Every month or so we get what I'd call a Landmark Game, a contest that's especially significant for some reason ... that's memorable. Last weekend we were lucky enough to get two of them. The first was Denver-Kansas City, which Dante Hall broke up with his punt return. The second was that wild Indianapolis-Tampa Bay Monday nighter.
Hall's TD was a repeat performance, but it was a completely different type of play than the one that turned the lights out for Baltimore the previous week. For one thing, against the Ravens Hall scored on a kick return. The TD in the Broncos game came on a punt runback. Kick returners don't mess around back there. What you want is good take-off speed and a burst that can carry you past the first wave of tacklers. Just about obscured in that Denver-K.C. game was the fine work Broncos' kick-return man, Chris Cole, was doing. There was a guy with a real burst.
Hall's 97-yard kick return against the Ravens had a dramatic effect on the game, but it was basically an unremarkable run. He just took off straight upfield and no one touched him. It was, however, a well-conceived play that featured the end man on the wedge, running back Derrick Blaylock, executing a trap block on the other side and clearing a huge hole for Hall. That's what you can do on kick returns -- run designed plays. Punt returning is more instinctive. You can try to set things up on a particular side, but sometimes a return man's instincts take him elsewhere. There's some dancing around involved, some matador moves. A guy can retreat until he finds a spot he likes.
The kick returner who tries to do the same thing generally gets smeared because there's such a heavy convoy of tacklers heading downfield. Hall is a rare combination of kick returner with a burst and punt runback man with the jukes and fakes. If there was ever any doubt about his magical ability in the open field, go back to the game in Denver last December, the one in which Priest Holmes got hurt. The Chiefs lost, but Hall kept them in it with 75- and 49-yard TDs off pass receptions -- wild, crazy-legged runs with tacklers flopping all over themselves.
And that's what his 93-yard punt return against the Broncos was. I read a quote from Hall afterward in which he said, in a kind of off-hand way, that he messed around back there, "until I had 'em set up all to one side." Then he jumped out of trouble and into calm waters. He baited a trap and then sprung it. The only other punt returner I've seen who was as effective at this, at least in modern times, was Deion Sanders, but all that goofing around he did back there, waiting for the ball, was so distracting that you lost sight of what a brilliant return man he was. And so is Hall, a 5-foot-8 master of the chessboard who can move the knights and rooks and bishops around until he gets the alignment he wants, and then it's checkmate.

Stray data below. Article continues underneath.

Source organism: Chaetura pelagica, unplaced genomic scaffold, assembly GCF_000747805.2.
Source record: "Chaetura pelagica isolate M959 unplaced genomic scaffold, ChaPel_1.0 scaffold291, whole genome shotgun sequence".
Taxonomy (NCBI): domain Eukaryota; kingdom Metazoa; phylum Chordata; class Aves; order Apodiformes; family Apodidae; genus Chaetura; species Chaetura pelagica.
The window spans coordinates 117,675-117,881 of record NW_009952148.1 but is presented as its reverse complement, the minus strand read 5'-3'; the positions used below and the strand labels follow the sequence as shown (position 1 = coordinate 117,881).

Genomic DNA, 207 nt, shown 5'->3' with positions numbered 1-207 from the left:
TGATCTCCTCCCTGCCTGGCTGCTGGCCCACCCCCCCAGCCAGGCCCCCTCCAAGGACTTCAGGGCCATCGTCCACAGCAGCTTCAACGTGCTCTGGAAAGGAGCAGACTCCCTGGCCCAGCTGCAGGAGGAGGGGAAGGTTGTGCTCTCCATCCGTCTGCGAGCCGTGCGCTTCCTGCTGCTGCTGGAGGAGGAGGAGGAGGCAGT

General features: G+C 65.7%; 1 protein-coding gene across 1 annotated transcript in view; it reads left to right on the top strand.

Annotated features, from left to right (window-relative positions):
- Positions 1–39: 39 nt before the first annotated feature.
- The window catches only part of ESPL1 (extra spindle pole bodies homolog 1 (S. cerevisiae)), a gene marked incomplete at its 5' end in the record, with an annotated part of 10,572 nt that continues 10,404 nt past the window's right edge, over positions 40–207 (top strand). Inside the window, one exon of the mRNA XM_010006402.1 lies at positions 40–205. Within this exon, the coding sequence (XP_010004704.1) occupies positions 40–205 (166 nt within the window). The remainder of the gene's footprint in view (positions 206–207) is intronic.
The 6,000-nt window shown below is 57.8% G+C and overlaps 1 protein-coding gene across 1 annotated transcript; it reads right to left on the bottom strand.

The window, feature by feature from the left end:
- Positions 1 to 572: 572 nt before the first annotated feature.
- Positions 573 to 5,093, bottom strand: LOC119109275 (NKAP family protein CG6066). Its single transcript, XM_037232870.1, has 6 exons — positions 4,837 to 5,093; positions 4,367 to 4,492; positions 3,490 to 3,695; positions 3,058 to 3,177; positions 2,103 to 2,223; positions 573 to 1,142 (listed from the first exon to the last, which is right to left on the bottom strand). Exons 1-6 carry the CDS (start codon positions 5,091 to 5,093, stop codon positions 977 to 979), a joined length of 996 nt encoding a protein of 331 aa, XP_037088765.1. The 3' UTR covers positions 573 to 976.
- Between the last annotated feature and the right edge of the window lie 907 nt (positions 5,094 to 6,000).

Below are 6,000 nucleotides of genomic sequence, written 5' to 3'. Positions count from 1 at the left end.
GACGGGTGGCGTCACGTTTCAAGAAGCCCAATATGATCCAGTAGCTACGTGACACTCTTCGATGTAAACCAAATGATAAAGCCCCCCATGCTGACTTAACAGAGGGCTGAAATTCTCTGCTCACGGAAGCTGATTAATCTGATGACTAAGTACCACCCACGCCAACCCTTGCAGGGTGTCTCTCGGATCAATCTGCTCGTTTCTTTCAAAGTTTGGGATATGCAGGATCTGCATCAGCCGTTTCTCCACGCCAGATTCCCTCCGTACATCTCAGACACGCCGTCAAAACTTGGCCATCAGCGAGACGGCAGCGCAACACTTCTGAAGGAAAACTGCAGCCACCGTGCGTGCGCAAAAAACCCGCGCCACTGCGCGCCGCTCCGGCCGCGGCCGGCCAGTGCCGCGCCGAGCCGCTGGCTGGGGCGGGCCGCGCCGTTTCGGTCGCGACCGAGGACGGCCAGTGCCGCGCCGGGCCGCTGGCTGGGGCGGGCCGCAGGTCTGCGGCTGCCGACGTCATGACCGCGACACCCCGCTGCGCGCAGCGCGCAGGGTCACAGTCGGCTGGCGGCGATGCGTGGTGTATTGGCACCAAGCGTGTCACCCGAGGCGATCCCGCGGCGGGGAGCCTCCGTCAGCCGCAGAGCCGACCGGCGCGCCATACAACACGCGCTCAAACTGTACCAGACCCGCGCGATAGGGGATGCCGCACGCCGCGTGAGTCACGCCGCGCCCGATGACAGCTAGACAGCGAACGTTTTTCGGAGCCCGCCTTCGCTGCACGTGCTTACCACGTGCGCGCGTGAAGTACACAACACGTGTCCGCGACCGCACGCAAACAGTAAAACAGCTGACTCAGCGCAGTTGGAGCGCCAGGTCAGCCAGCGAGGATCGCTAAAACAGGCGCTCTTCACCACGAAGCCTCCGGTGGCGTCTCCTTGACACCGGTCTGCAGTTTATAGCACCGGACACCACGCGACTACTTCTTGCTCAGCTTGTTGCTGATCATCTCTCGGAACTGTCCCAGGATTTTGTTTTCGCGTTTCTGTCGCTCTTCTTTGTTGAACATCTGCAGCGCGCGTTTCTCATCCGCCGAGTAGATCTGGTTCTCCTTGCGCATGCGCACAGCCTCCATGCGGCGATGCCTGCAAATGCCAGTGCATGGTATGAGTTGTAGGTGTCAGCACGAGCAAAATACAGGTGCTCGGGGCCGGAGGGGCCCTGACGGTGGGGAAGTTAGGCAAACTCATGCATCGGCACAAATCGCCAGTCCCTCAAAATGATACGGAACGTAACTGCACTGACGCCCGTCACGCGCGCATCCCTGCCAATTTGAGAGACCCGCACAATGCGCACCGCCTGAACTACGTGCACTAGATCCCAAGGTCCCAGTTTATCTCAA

Now let's talk about classic No. 2. When all the analysts were previewing the Bucs-Colts contest one thing kept coming to mind. It was exactly the same type of situation as the Super Bowl. Jon Gruden, who'd coached the Raiders, knew their offense, so he could feed all the information to his defensive coordinator Monte Kiffin. Tony Dungy's a defensive coach. He knew all about a Bucs defense that he had personally built, so he could feed everything to offensive coach Tom Moore. And at the end it was Peyton Manning picking the Tampa Bay double zone to pieces. It wasn't that simple, of course. Fatigue was really the deciding factor in this game -- that and the weird penalty against Tampa Bay on Mike Vanderjagt's missed field goal in overtime that gave him another shot at kicking the game-winner. But in all honesty, when's the last time you saw anyone come down the field so consistently against the Bucs?
The Colts' victory was even more remarkable because Edgerrin James didn't play, and one thing you need against Tampa Bay is the semblance of a running game. The Colts didn't have it, but that didn't discourage them to in their attempts to pound the ball. And by the end of the game, there was no oomph left in the Bucs' pass rush, either, because the D-line had been pounded, or because they didn't have enough people to use for a decent rotation.
Bill Walsh once said that a late pass rush was the key to NFL football. The Colts, who worked a full rotation of seven linemen, got their late rush, which kept the Bucs offense off the field and gave Peyton more of a chance to work his magic. Their defensive line wore the Bucs out up front, and a big play that helped kill Tampa Bay's opening possession in overtime was a forced incomplete caused by Josh Williams, a reserve tackle, who ran his man back into Brad Johnson's lap.
But where was the Bucs' D-line? The guys who had destroyed Oakland in the Super Bowl were practically invisible Monday night. Warren Sapp got plenty of attention, as he usually does, but by the end of the game it wasn't necessary anymore. He was just putting on a straight line charge, with no ball awareness. Tarik Glenn, the Colts' left tackle, had a terrific night on Simeon Rice. Glenn drew flags for setting up early on occasion, but this was in an enemy park, with lots of noise, and he couldn't let a speedy guy like Rice get the jump on him. It was the best game I've ever seen him have. Made me re-think my checklist for All-Pro, an honor I've never awarded to Glenn.